Simpson wrote “…the prior course of conduct by Chairwoman Moon underscores the (Bingham County Republican Central Committee’s) mistrust of Chairwoman Moon.”

Ada County Republican leaders resign en masse

The Ada County Republican Central Committee members who resigned were former Chairman Victor Miler, former First Vice Chair Megan Reichle, former Second Vice Chair Travis Clyde, former Third Vice Chair Barrett Tetlow, former Treasurer Dave Lister and former State Committeewoman Kim Wickstrum.

When they announced their resignations, the Ada County Republicans listed five reasons that they said the statewide leaders of the Idaho Republican Party makes it impossible for them to lead in Ada County.

They listed as one reason that the state party passed a rule that creates a waiting period of two years or more before voters who switch their affiliation from one political party to another can vote in a Republican primary election in Idaho. The former Ada County Republican Central Committee officials called the rule a “purity test” that will inhibit the growth of the Republican Party in Idaho.

The Ada County Republicans also took issue with tribunals that the Idaho Republican Party can use to censure candidates and strip them of state support. They also cited the assessment of party dues by the state and what they alleged are bullying tactics by statewide party leaders.

“The energy of the party is more about infighting than collaboration – more about beating each other than beating Democrats,” the former Ada County Republican Central Committee officers wrote in their letter of resignation. “We can no longer support this system. We hope that when the State GOP’s intentions and tactics are fully brought to light, the ship can be ‘righted’ to include all Republicans and to return power to the voters and the counties.”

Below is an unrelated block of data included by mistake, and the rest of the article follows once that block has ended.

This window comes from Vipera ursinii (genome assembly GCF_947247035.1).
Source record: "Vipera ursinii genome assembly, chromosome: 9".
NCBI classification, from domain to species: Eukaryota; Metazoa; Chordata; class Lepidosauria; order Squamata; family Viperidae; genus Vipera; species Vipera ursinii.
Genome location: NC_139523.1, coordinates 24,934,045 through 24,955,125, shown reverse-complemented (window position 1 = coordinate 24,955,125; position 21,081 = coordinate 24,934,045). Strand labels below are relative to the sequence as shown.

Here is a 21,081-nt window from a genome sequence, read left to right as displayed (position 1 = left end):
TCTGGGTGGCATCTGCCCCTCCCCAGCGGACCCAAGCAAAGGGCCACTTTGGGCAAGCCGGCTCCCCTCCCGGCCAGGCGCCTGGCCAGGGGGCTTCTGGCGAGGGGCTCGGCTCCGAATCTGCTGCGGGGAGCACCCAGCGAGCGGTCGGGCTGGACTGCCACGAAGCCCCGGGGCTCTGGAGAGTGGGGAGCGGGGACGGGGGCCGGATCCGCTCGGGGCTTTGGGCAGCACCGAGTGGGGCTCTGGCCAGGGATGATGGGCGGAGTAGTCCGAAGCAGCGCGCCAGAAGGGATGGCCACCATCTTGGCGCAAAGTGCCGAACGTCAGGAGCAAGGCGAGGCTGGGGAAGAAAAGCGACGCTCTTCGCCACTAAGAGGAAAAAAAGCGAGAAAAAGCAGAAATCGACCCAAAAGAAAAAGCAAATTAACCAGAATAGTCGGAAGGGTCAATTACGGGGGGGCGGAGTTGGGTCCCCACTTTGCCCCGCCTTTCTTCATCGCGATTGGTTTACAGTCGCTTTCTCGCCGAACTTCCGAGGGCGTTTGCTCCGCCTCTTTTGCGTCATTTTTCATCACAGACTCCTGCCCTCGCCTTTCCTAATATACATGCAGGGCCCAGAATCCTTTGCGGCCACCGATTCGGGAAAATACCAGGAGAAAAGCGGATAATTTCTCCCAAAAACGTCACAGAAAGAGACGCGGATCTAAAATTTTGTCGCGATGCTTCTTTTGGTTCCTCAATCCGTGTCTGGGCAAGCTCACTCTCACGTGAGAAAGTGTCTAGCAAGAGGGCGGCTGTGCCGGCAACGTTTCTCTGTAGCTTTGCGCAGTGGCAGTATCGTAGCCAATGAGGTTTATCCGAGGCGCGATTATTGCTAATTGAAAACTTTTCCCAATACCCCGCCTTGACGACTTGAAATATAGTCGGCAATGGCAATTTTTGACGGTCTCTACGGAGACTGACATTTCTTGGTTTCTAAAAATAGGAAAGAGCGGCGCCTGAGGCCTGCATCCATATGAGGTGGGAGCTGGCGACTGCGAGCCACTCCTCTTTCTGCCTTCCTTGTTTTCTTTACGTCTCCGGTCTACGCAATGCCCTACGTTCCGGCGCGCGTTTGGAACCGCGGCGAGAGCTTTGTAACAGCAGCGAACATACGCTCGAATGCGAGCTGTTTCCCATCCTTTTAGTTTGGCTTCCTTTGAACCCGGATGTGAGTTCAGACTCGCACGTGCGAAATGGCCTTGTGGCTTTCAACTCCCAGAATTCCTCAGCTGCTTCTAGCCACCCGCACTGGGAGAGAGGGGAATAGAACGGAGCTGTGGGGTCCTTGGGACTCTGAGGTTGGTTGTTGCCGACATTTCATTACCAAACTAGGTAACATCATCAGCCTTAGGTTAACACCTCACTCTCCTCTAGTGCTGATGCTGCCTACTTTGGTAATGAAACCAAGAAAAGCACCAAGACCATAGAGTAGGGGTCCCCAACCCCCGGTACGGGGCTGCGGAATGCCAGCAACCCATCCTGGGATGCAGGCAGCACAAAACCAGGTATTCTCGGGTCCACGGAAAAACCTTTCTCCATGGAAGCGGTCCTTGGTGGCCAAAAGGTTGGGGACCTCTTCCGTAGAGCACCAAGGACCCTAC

Miller and Reichle could not be reached for comment.

Moon and Idaho Republican Party leaders reject accusations of bullying and divisive purity tests

In a written statement issued Monday, Moon and the Idaho Republican Party said they categorically denied the allegations from the former Ada County Republican officials.

“These accusations from the former officers are little more than projection and sour grapes from an old guard that is angry about losing their own power,” the Idaho Republican Party said in Monday’s written statement. “The Idaho Republican Party will continue fighting for faith, family, and freedom, and representing everyone who stands for Idaho values.”

The Idaho Republican Party said rules requiring voters who switch their party affiliation from another political party to the Idaho Republican Party to wait before voting in a Republican primary are designed to keep outsiders from infiltrating their ranks at the polls.

“Crossover voting is a real problem, as high-profile figures encourage Democrats to register as Republicans to change the outcomes of our primary elections,” the Idaho Republican Party wrote.

Moon and the statewide leaders of the Idaho Republican Party also rejected the accusations of bullying, saying there are thousands of volunteers serving the party, which is energized with more grassroots support than ever before.

“The only ‘bullying’ is coming from those who take to the pages of the mainstream media to attack fellow Republicans,” the Idaho Republican Party wrote in Monday’s written statement.

Idaho Republican Party officials referred the Idaho Capital Sun to Monday’s news release when the Sun requested an interview with Moon.